The form in which foreign policy plans are worked up is not known, but the high degree of consistency and coordination which Soviet foreign policy manifests in action suggests that they are detailed and comprehensive. They might include overall strategic plans, setting the basic objectives of Communist policy in various areas of the world for stated periods of time; and operational (or country) plans, spelling out in greater detail the specific tasks of the various aims of Soviet

policy abroad in achieving these strategic goals. All such plans are subject to continuous review by the Ministry of Foreign Affairs, by departments in the staff of the party secretariat, and by the Presidium, particularly when the international situation is changing rapidly. Policy decisions made by the Presidium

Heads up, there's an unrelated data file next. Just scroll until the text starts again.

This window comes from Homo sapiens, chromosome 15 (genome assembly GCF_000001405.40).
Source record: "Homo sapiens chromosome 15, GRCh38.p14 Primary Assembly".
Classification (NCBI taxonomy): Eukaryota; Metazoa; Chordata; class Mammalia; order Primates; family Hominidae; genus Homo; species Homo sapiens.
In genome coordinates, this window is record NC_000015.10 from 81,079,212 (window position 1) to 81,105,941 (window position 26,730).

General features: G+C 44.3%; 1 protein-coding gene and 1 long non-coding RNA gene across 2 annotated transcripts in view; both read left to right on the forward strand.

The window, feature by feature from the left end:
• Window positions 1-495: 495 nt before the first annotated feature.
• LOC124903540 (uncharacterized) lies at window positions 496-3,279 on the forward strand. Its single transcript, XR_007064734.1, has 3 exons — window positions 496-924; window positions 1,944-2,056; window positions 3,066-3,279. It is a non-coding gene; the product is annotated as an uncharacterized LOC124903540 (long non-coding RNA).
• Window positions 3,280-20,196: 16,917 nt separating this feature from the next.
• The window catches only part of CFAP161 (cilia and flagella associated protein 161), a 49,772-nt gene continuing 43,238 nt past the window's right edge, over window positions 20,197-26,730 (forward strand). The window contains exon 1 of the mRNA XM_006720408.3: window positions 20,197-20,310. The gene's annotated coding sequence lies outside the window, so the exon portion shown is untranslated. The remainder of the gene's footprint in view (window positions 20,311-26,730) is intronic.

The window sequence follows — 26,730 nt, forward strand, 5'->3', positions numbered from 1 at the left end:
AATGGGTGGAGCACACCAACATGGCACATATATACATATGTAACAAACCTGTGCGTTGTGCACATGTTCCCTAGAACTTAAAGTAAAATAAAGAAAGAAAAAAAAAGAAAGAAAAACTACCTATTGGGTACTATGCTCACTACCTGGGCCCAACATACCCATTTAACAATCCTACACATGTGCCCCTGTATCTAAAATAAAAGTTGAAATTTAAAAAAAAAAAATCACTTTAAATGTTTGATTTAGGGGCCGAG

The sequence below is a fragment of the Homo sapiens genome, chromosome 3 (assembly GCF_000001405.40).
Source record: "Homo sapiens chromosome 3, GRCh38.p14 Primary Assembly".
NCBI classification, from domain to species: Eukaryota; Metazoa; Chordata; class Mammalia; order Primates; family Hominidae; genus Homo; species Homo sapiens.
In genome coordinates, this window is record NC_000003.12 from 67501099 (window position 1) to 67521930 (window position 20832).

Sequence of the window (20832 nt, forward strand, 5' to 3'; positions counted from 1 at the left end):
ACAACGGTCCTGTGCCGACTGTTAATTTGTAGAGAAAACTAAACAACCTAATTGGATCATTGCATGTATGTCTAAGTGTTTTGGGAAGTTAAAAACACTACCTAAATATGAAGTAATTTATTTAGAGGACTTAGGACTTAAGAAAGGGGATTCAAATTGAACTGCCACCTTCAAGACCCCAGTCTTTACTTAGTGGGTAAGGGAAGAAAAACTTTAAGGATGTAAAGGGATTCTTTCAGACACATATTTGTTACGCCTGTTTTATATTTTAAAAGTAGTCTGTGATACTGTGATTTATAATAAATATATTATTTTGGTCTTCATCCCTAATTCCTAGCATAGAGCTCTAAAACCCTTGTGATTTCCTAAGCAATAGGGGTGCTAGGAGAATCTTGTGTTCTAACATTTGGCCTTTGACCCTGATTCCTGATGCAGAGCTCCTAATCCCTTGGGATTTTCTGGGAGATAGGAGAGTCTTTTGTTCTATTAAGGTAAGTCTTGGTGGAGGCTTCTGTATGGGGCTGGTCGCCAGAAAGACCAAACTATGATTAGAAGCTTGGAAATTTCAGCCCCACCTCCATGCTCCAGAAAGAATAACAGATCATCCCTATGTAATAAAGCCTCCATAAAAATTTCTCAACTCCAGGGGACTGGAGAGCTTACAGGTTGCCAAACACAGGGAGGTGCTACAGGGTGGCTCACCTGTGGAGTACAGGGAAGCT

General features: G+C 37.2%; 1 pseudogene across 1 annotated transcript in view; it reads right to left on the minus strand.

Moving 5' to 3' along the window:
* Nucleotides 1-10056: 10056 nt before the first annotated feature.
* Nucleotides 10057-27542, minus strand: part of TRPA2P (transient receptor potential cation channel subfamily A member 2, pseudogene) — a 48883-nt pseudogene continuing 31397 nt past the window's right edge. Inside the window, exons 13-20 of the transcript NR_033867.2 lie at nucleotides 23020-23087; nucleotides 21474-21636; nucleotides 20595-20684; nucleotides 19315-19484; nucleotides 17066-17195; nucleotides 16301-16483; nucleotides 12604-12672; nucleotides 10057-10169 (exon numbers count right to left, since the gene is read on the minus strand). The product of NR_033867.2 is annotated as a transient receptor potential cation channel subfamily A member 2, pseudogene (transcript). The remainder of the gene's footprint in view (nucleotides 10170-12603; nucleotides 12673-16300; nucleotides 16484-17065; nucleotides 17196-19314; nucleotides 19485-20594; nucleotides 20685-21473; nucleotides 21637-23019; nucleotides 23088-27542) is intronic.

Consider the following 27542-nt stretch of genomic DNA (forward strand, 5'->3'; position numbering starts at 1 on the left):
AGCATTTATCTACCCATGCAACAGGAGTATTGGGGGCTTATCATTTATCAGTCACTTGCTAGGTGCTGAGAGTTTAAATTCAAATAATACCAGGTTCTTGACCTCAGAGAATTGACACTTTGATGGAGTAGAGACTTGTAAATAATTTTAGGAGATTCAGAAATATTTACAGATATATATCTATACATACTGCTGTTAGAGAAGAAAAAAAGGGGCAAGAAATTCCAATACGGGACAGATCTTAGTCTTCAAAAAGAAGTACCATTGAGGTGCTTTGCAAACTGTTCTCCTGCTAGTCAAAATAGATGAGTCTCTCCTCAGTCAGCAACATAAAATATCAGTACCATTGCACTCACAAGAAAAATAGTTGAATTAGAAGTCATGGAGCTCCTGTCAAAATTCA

are executed by the Foreign Ministry, assisted at the top by party officials and abroad by career diplomatic party-state functionaries. In the formidable diplomatic missions the U.S.S.R. maintains abroad there are, in addition to regular Foreign Ministry personnel, assigned representatives of other Soviet agencies who, though nominally subordinate to the Soviet ambassador, maintain direct contact with their home organizations. Increasingly numerous abroad are officials of the state committee for foreign economic relations, which is responsible for administering the U.S.S.R.'s economic cooperation and military assistance programs. The Ministry of Foreign Trade also maintains both permanent and temporary commercial and trade representatives abroad. In those countries where several bloc members are involved in economic assistance programs, an embassy economic official may be charged with reporting on these activities directly to the council for mutual economic assistance-the organ for coordinating Soviet bloc economic activity. These special staffs receive their instructions from their home organizations in Moscow, and their various programs are coordinated by Central Committee organs in Moscow rather than in the field.